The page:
An amazing English summer is now turning bleak
- Published 14.08.18
Well before it starts, two different sets of friends tell me they have tickets for two different days of the Lord's Test. This puts me in a bad mood. Why couldn't they have thought of asking me if I also wanted to buy a ticket at an extortionate 40 pounds? In London, I watch the first Test on TV surrounded by hot sunlight, wondering if the British security services had managed to get the Americans to use their HAARP technology to tweak the weather over Birmingham. The ball swings, our batting fails except for VK in the first innings, and we lose by not a huge margin. Ah, well, no doubt Team India will come back strongly at Lord's, what a pity about that ticket I don't have.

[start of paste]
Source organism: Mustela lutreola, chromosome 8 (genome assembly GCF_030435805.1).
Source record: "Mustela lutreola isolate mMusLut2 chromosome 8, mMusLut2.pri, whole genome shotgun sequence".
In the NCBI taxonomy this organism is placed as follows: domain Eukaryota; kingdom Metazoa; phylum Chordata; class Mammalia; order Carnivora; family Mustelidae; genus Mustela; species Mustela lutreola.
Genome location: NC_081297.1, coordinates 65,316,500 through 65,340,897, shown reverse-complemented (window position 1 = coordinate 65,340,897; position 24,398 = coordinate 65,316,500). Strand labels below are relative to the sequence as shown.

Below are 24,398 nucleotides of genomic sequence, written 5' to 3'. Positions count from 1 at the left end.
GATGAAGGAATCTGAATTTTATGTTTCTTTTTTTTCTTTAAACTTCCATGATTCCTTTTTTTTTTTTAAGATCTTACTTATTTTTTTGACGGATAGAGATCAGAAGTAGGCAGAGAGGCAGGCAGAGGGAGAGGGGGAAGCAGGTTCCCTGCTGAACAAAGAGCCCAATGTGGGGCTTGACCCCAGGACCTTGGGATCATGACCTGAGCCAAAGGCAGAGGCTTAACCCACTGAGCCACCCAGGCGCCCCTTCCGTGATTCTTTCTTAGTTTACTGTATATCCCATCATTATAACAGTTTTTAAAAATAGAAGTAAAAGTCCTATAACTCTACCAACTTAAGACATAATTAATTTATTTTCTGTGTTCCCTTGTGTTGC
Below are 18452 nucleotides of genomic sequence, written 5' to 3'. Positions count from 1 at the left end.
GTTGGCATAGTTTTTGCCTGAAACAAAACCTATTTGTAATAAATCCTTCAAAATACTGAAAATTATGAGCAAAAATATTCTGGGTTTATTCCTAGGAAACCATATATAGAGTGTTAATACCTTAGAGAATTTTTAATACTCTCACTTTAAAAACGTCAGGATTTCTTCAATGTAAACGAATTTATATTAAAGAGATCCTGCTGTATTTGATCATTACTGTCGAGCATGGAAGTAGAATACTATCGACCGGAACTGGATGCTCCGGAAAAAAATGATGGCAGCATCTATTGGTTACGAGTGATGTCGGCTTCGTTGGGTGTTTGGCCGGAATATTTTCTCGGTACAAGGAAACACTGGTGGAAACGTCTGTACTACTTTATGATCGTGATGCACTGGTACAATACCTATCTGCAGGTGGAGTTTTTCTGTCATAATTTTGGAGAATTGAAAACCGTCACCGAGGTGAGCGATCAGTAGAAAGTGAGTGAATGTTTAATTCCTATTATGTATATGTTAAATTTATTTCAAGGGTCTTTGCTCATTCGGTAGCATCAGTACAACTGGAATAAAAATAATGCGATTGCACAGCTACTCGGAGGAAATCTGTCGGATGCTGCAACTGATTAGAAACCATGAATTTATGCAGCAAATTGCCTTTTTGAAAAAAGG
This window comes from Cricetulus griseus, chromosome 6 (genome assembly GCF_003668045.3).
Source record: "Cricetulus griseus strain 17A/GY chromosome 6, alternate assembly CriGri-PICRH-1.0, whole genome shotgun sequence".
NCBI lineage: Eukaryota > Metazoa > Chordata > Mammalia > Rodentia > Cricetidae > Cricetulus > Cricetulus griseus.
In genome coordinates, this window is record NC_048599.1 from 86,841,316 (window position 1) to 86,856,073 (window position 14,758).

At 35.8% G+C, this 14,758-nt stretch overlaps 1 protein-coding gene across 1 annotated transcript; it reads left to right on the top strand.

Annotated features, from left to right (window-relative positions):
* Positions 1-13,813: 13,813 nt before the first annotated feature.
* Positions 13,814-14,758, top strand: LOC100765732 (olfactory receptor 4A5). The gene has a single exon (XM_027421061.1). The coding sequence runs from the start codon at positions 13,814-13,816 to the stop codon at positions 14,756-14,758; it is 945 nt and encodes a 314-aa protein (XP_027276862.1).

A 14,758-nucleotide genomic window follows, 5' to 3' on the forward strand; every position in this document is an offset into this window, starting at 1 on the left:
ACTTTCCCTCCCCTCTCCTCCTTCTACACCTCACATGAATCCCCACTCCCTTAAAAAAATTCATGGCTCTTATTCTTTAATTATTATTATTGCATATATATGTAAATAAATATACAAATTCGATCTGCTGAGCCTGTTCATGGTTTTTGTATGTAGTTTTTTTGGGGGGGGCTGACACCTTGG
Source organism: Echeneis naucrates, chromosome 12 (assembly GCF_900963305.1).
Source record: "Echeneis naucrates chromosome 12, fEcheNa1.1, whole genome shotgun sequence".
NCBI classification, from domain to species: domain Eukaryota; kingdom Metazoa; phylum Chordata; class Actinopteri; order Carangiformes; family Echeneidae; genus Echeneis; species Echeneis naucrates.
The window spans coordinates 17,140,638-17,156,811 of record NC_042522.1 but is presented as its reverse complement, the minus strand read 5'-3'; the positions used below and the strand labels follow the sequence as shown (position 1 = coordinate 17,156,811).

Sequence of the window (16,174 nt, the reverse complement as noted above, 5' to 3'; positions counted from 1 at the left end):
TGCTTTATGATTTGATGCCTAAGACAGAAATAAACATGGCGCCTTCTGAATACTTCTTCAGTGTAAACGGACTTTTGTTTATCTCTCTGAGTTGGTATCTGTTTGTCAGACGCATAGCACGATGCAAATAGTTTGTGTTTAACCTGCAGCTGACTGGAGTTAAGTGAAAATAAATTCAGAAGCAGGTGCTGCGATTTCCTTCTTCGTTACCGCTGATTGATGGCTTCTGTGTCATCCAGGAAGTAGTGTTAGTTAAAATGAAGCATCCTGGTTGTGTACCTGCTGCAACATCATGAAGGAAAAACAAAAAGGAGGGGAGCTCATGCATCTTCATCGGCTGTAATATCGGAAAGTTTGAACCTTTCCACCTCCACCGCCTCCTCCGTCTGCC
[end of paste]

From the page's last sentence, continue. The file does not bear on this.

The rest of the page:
The record-breaking summer continues unabated, the grass and flowers crisping up in all the parks. People on the streets are now carrying all sorts of strange water-bottles, made of steel, of aluminium, with a filter inside so you can fill up at any tap, super-insulated to keep the water cold and so on and so forth. I myself keep things simple with a trick someone has taught me: take a plastic bottle of one of the famous water brands and keep re-using it; fill the bottle with filtered water but not fully; put it in the freezer an hour before leaving the house; when leaving take out the bottle which has now frozen solid (the empty space now filled with the expansion of ice) and put it in a plastic shopping bag to contain the condensation before popping it into the backpack; keep sipping the icy water across the day as it melts.